by Wolfgang Reisig, Karsten Wolf, Jan Bretschneider, Kathrin Kaschner, Niels Lohmann, Peter Massuthe, and Christian Stahl
Interacting services raise a number of new software engineering challenges. To meet these challenges, the behaviour of the involved services must be considered. We present results regarding the behaviour of services in isolation, the interaction of services in choreographies, the exchangeability of a service, and the synthesis of desired partner services.
In a service-oriented world, enterprises use (Web) services to encapsulate parts of their process logic. The Web Service Business Process Execution Language (BPEL) is an established standard to describe Web services. Usually designed in isolation, a service must nevertheless properly interact with other services at run time. A number of techniques have been suggested to check the compatibility of service interfaces and to discover pairs of semantically matching services. The problem of checking behavioural compatibility, however, is rarely addressed. Figure 1 shows typical examples of behavioural incompatibility.
In our joint research groups, and particularly in the Tools4BPEL project, we address behavioural compatibility and provide a series of techniques for detecting and repairing incompatibility, and for synthesizing behaviourally compatible partner services. Here we address the basics of this approach.
Behaviour of Services in Isolation
The designer of a service must guarantee that his/her service is controllable, ie there exists at least one properly interacting partner service. Controllability is thus a criterion that is as fundamental as the notion of soundness in the realm of business processes and workflows. Furthermore, a well-designed service should meet a number of additional properties such as executability of all activities. We suggest techniques for checking this kind of property based on the static analysis of BPEL code and model checking the state space of services.
Interaction of Services in Choreographies
Although a service might be well designed in isolation, it may cause a deadlock in a choreography of services. To prevent such deadlocks, designers must know either how other services in the choreography behave or how their particular services are supposed to behave. This means public views or operating guidelines can be used. A public view of a service describes communication from the point of view of the service itself. It is an abstracted version of the original service. An operating guideline of a service represents the possible communication behaviours of partners of the service. It is comparable to user instructions shipped with real-world devices. Both public views and operating guidelines support a number of scenarios, in particular service discovery. We propose algorithms for computing public views and operating guidelines.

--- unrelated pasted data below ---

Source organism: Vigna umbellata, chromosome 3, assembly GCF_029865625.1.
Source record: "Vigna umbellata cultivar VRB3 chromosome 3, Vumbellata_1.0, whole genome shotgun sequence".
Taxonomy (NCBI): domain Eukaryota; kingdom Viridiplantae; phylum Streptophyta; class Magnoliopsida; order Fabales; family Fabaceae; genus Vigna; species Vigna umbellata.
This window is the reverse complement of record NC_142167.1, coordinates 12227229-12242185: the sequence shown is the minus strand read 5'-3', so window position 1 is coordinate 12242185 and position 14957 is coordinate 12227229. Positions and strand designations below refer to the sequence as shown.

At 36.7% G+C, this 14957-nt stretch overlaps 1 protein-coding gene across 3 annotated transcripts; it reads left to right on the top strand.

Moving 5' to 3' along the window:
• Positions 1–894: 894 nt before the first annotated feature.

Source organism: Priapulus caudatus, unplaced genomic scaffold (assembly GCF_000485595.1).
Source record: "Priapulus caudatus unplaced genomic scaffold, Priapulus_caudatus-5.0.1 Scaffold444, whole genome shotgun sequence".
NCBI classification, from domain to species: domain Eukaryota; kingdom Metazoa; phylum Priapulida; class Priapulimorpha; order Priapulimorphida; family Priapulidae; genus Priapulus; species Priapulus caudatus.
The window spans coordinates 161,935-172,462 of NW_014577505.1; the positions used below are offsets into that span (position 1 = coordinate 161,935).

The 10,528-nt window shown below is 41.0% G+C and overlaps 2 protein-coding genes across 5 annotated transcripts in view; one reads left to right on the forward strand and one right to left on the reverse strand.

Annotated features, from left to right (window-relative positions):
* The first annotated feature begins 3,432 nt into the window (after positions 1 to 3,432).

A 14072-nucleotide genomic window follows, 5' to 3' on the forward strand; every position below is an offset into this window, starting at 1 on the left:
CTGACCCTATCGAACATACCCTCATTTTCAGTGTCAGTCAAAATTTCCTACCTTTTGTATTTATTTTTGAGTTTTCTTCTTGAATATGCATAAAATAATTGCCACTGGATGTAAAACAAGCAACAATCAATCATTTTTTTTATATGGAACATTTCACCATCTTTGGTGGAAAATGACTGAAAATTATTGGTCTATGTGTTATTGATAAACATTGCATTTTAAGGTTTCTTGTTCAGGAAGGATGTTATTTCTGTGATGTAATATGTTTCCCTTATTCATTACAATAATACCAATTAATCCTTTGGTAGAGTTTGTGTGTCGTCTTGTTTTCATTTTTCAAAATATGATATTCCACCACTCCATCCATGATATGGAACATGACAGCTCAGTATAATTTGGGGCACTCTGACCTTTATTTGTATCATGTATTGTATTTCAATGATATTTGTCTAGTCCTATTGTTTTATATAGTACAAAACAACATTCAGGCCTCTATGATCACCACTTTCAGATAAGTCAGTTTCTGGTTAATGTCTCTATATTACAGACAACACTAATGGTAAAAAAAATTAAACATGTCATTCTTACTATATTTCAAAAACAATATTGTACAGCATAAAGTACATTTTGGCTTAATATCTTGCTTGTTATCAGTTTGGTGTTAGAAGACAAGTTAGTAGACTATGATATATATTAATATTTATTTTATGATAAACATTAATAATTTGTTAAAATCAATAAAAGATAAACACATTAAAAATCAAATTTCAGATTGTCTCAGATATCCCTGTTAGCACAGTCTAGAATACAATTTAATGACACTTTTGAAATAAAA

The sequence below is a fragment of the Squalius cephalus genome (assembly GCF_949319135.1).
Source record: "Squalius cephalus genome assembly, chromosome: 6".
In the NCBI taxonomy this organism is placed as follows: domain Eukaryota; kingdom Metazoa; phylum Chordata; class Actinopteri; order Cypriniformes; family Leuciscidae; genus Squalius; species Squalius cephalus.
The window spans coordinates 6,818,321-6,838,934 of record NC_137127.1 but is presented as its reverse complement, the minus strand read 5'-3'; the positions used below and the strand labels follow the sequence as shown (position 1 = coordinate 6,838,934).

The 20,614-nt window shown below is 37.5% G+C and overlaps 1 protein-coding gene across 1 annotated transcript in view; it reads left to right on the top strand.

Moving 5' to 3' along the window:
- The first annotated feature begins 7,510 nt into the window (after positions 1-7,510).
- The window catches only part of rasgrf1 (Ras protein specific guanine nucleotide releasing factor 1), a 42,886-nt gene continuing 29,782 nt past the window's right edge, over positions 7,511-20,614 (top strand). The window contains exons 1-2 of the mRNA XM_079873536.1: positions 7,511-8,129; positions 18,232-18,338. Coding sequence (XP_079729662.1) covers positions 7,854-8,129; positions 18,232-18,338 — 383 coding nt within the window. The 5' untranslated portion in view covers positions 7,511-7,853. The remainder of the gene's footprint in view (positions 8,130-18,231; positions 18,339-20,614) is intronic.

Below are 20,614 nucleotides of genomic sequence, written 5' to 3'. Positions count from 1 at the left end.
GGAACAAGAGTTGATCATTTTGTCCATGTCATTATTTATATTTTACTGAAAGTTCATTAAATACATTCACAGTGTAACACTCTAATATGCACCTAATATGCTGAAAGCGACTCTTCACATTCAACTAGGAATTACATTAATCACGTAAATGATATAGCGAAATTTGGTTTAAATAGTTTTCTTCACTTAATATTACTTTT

A company may wish to exchange one of its services for another that is better suited for some purposes. The exchanged service should mimic all the interaction capabilities with existing partners. We differentiate between exchange at design time and exchange at run time. While exchange at design time concerns only new instances of a service, exchange at run time takes care of migrating instances of a service that are already running. As a particular scenario of exchangeability, we study contract-based compositions of services and develop notions of accordance between a contract and some local part of an actual implementation. If all local implementations accord with the contract, the overall composition is guaranteed to behave correctly.
Synthesis of Desired Partner Services
We develop algorithms that synthesize properly interacting communication partners of a given service. These algorithms also support the validation of a given service, test-case generation for a service, and the construction of adapters between services. Adapters can compensate for incompatibilities between services (see Figure 2).
It would be valuable for a designer to know why a service is not controllable. Such services typically exhibit static structures that can be conceived as responsible for incompatibilities. Knowing the reason helps the designer to remedy the problem. Therefore, we work on diagnosing which structures in a service are responsible for its misbehaviour and on their visualization.
In order to be independent of existing service description languages such as BPEL, we suggest a formal Petri-net-based modelling technique for services. The above-mentioned analysis techniques and algorithms are based on our modelling technique. This ensures their long-term applicability and potential use for various service description languages. All algorithms are implemented in our tool Fiona. This tool has a range of capabilities, including generation of operating guidelines and synthesis of communication partners. In addition, service models based on Petri nets are subject to our dedicated model checker LoLA.
We have chosen BPEL as one example of a Web service description language and implemented a compiler BPEL2oWFN, which translates back and forth between BPEL and our service model. Our approach hides the existence of the Petri net model from the users, depicting the analysis results in the BPEL code. Other (Web) service description languages can be analysed by the same techniques, assuming a corresponding compiler.
Humboldt-Universität zu Berlin, Germany
Tel: +49 30 2093 3066
Universität Rostock, Germany
Tel: +49 381 498 7670